Location: Soil, Water & Air Resources ResearchTitle: Tillage and crop rotation effects on soil quality in two Iowa fields
Submitted to: Soil & Tillage Research
Publication Type: Peer Reviewed Journal
Publication Acceptance Date: 4/15/2013
Publication Date: 7/1/2013
Citation: Karlen, D.L., Cambardella, C.A., Kovar, J.L., Colvin, T.S. 2013. Tillage and crop rotation effects on soil quality in two Iowa fields. Soil & Tillage Research. 133:54-64.
Interpretive Summary: Tillage and crop rotation are two management practices that can affect long-term soil health. This study, which evaluated several soil quality indicators after using five different tillage practices for 31 years for either a corn-soybean rotation or continuous corn, showed that moldboard plowing was more detrimental to soil quality than the other tillage practices. This probably occurred because the number of tillage operations required to prepare a seedbed following moldboard plowing resulted in greater destruction of above- and below-ground crop residues. Based on our results, producers are encouraged to adopt tillage practices that are less aggressive than traditional moldboard plowing. The information will be useful not only for producers, but also crop consultants, extension personnel, and other researchers studying soil management practices.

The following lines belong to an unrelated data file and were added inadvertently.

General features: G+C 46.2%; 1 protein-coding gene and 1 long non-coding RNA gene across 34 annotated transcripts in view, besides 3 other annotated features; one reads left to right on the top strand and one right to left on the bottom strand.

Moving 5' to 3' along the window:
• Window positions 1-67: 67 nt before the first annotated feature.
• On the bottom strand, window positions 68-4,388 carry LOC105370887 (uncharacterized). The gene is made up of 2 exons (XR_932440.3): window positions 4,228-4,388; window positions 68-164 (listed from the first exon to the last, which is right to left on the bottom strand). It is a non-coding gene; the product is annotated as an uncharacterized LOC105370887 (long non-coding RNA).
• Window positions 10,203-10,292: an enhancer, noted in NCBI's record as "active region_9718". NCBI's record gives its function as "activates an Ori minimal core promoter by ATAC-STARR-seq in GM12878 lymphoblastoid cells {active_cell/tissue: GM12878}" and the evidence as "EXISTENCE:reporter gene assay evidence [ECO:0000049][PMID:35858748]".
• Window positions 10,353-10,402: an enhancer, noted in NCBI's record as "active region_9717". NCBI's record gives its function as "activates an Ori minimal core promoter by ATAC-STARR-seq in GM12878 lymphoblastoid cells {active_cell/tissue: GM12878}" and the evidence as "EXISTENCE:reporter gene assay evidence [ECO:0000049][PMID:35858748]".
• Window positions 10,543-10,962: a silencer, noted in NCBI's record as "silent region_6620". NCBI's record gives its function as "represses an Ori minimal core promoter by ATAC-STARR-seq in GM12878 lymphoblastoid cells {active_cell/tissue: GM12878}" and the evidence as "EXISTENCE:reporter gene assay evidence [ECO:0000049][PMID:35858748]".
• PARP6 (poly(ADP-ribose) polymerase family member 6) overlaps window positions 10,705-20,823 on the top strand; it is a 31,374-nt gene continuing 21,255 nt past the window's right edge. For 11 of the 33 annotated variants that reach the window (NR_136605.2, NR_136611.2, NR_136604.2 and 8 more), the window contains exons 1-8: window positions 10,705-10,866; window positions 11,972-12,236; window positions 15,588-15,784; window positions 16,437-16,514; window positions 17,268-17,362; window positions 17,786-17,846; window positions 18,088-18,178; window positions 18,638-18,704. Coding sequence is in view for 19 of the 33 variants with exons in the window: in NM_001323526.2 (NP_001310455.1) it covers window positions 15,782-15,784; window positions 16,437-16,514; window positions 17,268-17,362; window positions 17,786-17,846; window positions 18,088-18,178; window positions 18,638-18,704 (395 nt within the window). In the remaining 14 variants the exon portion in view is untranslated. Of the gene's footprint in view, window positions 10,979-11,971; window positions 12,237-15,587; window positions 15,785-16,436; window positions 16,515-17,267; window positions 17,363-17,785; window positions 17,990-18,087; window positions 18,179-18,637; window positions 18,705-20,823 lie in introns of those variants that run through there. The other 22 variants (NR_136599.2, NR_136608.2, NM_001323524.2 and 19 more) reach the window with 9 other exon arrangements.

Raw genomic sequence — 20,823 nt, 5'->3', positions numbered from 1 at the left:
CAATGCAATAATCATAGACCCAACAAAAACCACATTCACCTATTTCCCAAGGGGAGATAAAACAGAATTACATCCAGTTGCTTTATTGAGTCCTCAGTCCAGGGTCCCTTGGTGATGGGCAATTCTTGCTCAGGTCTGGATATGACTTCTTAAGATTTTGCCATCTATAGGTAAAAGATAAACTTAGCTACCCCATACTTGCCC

Technical Abstract: Soil quality is affected by inherent (parent material, climate, and topography) and anthropogenic (tillage and crop rotation) factors. We evaluated effects of five tillage treatments on 23 potential soil quality indicators after 31 years in a corn (Zea mays L.)/soybean [Glycine max (L.) Merr.] rotation or 26 years of continuous corn in two adjacent fields located in central Iowa U.S.A. Within each field, samples were collected from two soil map unit (SMU) groups. Composite soil samples (n=158) from 0 to 5- and 5 to 15-cm depth increments were collected, analyzed, and evaluated by depth. The Soil Management Assessment Framework (SMAF) was used to compute indices for nine indicators and an overall soil quality index (SQI) for each tillage, crop rotation, and SMU. Among indicators used for SMAF analysis, water stable aggregation (WSA), total organic carbon (TOC), microbial biomass carbon (MBC), and potentially mineralizable nitrogen (PMN), values were all significantly lower at 0 to 5-cm and generally lower at 5 to 15-cm for the moldboard plow treatment, presumably reflecting greater physical breakup and oxidation of above- and below-ground plant residues. Bray-P was also significantly lower at both depth increments within both fields. Between SMUs, significant differences were found for WSA, Bray-P, TOC, and MBC at both depth increments and for both cropping systems. Except for WSA at the 0 to 5-cm depth, within Field 70 (continuous corn), measured values for all four of these indicators were lower for Clarion loam than for Webster silty clay loam (sicl) sites. SMAF scores for 0 to 5-cm samples were lowest for TOC and electrical conductivity (EC), averaging 0.62 and 0.63, respectively. Within the 5 to 15-cm increment, SMAF scores were lowest for MBC (average = 0.32) and TOC (average = 0.49). When combined into an overall SQI, both SMUs in both fields were functioning at 82 to 85% of their potential at 0 to 5-cm and at 75% of their potential at 5 to 15-cm. Overall, for both cropping systems, tillage (especially moldboard plowing) appears to have had the greatest long-term negative effect on soil quality indicators. Based on this assessment, we recommend that producers interested in long-term sustainability of their soil resources should strive to adopt less aggressive tillage practices.